By Jennifer O’Connor
Time is running out for polar bears. According to some estimates, unless we drastically reduce our greenhouse-gas emissions, Arctic summer sea ice could disappear by 2030—and two-thirds of the world’s polar bears could be extinct by mid-century. Amid these grim statistics comes a self-serving new proposal being promoted by several U.S. zoos: To “save” polar bears, we should sentence even more of them to life in captivity.
As you mull over this idea, ask yourself: Do zoos really think that displaying depressed and stressed animals will help motivate people to preserve the Arctic environment? Or is this just a ploy to get paying customers through the front gate?
Sorry, does that sound cynical? Consider that one of the facilities on board with this proposal, the Saint Louis Zoo, spent $20 million on a new polar bear exhibit but now has no animals to display there. The zoo would benefit greatly if rules on importing polar bears for public display were relaxed.
But polar bears do not fare well in captivity, and zoos know it. Ronald Sandler, director of Northeastern University’s Ethics Institute, calls polar bears “one of the worst candidates for captivity.”
Polar bears thrive in enormous Arctic expanses and open water—which no zoo can hope to provide. An Oxford University study noted that a typical polar bear enclosure is about one-millionth the size of the animal’s minimum home range and concluded that captive polar bears suffer from both physical and mental anguish.
For evidence of this, we need only remember Knut, the Berlin Zoo’s “star” polar bear, who spent his days pacing incessantly, bobbing his head repeatedly and exhibiting so much captivity-induced mental distress that one German zoologist called him a “psychopath.” Some zoos have attempted to curb such abnormal behaviors by drugging polar bears with anti-depressants. Knut’s half-sister, Anori, who was born in January, is now on display at Germany’s Wuppertal Zoo.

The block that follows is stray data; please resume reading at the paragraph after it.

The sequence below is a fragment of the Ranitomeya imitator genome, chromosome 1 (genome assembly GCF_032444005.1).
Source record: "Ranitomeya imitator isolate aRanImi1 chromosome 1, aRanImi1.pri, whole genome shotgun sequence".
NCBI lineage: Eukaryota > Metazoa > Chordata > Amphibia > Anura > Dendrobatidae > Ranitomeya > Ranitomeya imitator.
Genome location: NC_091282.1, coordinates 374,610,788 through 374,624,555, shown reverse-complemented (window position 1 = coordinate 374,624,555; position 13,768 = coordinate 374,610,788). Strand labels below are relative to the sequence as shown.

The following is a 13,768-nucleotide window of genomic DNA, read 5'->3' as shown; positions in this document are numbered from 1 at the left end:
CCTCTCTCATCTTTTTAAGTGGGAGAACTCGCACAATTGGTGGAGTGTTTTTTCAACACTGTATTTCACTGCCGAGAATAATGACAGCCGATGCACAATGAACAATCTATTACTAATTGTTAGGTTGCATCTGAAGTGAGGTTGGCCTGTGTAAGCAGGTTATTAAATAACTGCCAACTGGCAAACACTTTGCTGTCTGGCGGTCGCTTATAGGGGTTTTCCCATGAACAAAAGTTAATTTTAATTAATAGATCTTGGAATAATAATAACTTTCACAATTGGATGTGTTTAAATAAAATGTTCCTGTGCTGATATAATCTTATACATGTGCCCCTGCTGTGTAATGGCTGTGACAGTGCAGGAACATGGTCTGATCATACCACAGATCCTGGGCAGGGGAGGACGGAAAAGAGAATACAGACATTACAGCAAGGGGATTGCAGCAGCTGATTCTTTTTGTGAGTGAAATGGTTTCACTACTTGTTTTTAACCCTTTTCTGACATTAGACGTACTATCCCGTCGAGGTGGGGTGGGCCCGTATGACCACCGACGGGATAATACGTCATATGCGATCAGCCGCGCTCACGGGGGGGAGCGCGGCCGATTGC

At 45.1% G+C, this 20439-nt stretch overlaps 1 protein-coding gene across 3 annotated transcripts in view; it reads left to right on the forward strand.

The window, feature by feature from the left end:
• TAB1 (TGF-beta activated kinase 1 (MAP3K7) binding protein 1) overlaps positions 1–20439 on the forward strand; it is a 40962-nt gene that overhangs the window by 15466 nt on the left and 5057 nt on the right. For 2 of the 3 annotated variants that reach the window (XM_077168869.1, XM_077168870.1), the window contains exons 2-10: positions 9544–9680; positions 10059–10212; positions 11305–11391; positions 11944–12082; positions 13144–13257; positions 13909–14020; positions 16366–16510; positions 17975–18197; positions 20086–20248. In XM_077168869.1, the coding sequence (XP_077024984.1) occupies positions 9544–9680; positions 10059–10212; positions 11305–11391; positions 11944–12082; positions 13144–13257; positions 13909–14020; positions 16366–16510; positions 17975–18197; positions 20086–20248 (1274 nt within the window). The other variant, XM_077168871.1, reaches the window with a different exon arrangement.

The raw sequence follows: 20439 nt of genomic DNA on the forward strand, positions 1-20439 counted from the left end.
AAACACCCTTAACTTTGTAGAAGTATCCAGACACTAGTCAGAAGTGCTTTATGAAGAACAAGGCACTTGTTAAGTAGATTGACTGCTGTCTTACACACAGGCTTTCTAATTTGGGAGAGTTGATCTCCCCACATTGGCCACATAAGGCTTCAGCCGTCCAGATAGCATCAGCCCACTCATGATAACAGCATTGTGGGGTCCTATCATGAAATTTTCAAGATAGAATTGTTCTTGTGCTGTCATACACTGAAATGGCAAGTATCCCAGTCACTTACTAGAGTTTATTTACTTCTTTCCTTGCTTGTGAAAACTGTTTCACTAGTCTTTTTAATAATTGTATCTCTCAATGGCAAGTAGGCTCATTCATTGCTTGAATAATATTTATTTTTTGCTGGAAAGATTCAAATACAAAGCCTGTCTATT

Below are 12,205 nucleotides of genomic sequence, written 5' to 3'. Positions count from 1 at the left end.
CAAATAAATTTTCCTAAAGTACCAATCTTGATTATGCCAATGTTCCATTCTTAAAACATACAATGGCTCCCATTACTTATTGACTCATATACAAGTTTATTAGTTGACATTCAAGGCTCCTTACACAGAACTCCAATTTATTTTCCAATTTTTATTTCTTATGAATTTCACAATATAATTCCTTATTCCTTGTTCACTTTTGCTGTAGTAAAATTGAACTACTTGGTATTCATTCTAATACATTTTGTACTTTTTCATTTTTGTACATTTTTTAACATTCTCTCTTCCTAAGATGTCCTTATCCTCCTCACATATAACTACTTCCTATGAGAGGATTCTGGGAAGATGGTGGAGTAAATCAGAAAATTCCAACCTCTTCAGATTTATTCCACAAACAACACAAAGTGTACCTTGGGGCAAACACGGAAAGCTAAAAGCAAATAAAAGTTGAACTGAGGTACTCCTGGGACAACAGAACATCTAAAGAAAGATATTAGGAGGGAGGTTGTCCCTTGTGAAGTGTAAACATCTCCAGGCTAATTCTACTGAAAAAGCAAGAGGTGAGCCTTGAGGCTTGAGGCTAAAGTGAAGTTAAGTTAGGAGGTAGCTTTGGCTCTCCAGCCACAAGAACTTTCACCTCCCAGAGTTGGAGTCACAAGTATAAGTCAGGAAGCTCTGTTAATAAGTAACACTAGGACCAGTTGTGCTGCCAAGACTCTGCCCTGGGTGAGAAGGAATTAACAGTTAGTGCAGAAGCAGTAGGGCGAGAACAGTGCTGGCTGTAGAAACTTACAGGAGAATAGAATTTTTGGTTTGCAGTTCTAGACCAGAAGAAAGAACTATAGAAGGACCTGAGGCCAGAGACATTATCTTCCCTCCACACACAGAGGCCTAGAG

If U.S. zoos are allowed to start importing polar bear cubs, as they’ve proposed, where will the adult animals end up? Babies like Anori bring in big bucks, but as the animals get bigger, crowds grow smaller. Visitors lose interest and move on, while adult animals languish behind bars—warehoused, sold or bartered like damaged goods. Before Knut died at the age of 4, the Berlin Zoo attempted to unload him onto another facility.
Not a single U.S. zoo has a policy of providing lifetime care for the animals at its facilities, and many zoos breed animals knowing in advance that the males will be difficult to place when they mature.
Some zoos take drastic measures to deal with the “surplus.” Animals from zoos have ended up at dilapidated roadside zoos, traveling circuses and even canned-hunting facilities, where they are easy marks for hunters seeking trophies for the den. One Swiss zoo killed two endangered lion cubs simply because it didn’t have room for them. The Cleveland Metroparks Zoo’s chief of veterinary services has even called on members of the zoo community to support the use of surplus zoo animals in medical experiments.
Zoos talk a lot about “conservation,” but none of the elephants, gorillas, tigers, chimpanzees or pandas born in zoos will ever be released back into their natural environments. In the case of polar bears, where would they be released exactly, if the Arctic ice disappears? Putting animals on display doesn’t even foster respect for their wild cousins. They are still hunted, poached, culled and captured for exhibits.
If we truly want to save polar bears, then we must save their habitat—by doing whatever it takes to cut our greenhouse-gas emissions. That’s the kind of campaign that deserves our support. Condemning animals to a life sentence behind bars is not the solution.